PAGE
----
Canada's contentious streaming bill has just become law

Canada’s contentious streaming bill has just become law

Bill C-11, introduced in Canada, requires streaming companies such as Netflix and Spotify to pay for local Canadian series, music, and other content. The Senate recently approved the bill, which imposes the same content laws on streamers as it does on traditional broadcasters. The new rules give the Canadian Radio-television and Telecommunications Commission (CRTC) broad authority over streaming companies, which may face fines or other penalties if they do not comply with the new laws.

While the government has stated that the bill only applies to businesses and not to individual content creators on YouTube or other platforms, critics have argued that it could lead to over-regulation of the internet. The Conservative opposition in Canada, for example, has called the bill a “archaic system of censorship,” claiming that government gatekeepers will now have the power to control which videos, posts, and other online content Canadians can see.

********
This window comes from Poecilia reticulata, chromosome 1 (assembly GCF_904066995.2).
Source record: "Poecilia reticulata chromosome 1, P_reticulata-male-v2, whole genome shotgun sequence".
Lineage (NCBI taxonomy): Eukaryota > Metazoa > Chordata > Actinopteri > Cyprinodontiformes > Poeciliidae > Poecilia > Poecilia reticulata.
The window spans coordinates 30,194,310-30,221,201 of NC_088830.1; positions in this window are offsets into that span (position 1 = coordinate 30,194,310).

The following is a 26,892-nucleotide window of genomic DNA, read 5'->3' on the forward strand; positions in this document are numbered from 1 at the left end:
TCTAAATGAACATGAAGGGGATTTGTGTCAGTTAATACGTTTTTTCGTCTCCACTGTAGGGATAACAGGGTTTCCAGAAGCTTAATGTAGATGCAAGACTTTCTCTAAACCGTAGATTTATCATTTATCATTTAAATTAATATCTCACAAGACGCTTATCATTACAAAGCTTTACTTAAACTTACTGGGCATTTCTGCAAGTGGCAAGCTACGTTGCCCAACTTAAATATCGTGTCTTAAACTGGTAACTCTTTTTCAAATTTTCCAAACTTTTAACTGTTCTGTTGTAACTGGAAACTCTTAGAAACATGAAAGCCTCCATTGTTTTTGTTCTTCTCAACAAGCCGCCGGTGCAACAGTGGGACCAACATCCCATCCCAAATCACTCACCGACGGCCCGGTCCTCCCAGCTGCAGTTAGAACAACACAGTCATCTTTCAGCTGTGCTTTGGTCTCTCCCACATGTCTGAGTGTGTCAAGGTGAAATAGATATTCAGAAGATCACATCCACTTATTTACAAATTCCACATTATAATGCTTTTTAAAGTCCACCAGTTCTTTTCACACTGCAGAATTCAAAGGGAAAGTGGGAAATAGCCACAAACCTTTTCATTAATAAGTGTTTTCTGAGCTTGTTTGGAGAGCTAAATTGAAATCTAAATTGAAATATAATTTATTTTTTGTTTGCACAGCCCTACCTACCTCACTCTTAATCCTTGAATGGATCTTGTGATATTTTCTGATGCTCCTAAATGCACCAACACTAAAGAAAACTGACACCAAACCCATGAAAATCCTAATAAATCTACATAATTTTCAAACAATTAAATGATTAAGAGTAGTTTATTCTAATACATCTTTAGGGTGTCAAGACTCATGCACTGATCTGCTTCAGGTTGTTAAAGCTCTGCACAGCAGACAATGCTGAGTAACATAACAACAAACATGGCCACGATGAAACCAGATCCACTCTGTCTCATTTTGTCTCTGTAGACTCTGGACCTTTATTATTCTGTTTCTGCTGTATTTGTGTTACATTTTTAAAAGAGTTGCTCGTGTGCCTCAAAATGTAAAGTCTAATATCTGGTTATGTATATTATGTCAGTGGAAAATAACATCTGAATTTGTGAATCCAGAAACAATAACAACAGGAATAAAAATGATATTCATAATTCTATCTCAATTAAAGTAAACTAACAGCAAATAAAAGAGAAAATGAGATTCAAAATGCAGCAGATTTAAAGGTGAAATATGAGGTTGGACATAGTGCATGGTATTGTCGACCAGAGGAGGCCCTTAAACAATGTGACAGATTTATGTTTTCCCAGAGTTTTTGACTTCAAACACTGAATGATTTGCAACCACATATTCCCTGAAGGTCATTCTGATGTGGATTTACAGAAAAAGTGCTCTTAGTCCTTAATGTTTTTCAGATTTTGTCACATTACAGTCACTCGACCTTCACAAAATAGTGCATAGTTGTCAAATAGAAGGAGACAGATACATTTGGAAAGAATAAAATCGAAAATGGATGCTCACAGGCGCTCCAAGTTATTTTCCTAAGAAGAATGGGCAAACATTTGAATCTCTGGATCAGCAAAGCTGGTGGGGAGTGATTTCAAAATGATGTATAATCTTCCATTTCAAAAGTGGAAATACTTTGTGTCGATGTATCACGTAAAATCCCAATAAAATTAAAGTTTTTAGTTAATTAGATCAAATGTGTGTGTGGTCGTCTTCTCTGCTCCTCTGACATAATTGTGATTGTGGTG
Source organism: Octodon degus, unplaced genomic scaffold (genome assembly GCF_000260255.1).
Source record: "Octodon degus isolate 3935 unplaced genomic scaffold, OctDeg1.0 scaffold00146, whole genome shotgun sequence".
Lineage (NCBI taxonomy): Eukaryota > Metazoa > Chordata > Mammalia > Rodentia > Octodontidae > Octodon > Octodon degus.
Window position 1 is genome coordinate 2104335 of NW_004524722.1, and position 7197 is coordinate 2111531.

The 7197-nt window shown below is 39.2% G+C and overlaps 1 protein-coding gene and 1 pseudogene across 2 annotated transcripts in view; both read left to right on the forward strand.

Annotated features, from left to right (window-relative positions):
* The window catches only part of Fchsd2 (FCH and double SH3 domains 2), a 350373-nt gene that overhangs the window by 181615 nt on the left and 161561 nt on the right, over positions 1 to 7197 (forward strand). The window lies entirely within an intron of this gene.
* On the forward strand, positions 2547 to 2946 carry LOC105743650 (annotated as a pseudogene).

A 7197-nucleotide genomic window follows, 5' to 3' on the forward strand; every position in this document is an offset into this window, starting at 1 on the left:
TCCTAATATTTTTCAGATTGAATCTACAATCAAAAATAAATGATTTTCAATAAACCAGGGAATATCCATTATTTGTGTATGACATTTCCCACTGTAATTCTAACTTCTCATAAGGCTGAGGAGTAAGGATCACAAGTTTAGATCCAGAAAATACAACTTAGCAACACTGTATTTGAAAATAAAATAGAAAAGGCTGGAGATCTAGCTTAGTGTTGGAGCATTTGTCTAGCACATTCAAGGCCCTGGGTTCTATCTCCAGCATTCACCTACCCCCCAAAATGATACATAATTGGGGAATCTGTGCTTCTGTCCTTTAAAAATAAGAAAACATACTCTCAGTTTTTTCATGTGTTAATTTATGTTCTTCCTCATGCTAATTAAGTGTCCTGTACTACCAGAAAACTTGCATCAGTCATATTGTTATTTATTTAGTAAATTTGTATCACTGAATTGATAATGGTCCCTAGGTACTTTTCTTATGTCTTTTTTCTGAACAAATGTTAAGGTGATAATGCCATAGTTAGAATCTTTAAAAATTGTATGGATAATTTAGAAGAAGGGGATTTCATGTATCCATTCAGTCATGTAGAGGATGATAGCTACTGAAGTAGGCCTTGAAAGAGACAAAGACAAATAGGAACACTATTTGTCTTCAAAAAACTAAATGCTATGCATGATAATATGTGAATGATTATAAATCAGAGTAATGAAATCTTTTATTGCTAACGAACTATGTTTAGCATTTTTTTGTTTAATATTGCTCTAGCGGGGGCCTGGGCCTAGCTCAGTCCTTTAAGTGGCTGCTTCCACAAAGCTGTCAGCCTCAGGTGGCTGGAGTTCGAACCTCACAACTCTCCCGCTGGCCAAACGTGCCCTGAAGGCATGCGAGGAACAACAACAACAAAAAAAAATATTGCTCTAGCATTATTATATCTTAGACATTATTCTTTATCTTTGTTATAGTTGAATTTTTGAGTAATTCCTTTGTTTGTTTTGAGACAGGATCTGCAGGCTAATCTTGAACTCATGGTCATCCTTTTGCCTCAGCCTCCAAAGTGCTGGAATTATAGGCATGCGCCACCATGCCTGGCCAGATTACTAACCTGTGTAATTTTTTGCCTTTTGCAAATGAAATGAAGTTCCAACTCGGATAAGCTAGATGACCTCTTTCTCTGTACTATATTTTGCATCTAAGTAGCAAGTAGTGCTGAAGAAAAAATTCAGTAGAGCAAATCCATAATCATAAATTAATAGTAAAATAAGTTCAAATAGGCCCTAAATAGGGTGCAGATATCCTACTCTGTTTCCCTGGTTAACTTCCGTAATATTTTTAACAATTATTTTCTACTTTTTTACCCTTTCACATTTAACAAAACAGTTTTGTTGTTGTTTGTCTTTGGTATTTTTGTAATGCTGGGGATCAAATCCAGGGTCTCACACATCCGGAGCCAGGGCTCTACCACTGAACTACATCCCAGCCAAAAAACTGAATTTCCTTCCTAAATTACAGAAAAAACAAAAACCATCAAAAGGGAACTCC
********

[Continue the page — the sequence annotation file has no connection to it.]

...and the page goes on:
Furthermore, the bill has been chastised for its breadth and lack of clarity in some cases. Many other countries, however, have already enacted local content rules for streaming companies, such as the EU’s requirement for member nations to have at least 30% locally produced content, and Australia’s recent announcement of content quotas to be placed on Netflix, Disney+, Prime Video, and other international streamers by July 2024.

Schitt’s Creek, Letterkenny, and M’entends-tu are among the notable Canadian series, as are numerous US and international shows shot in cities such as Montreal, Toronto, and Vancouver.

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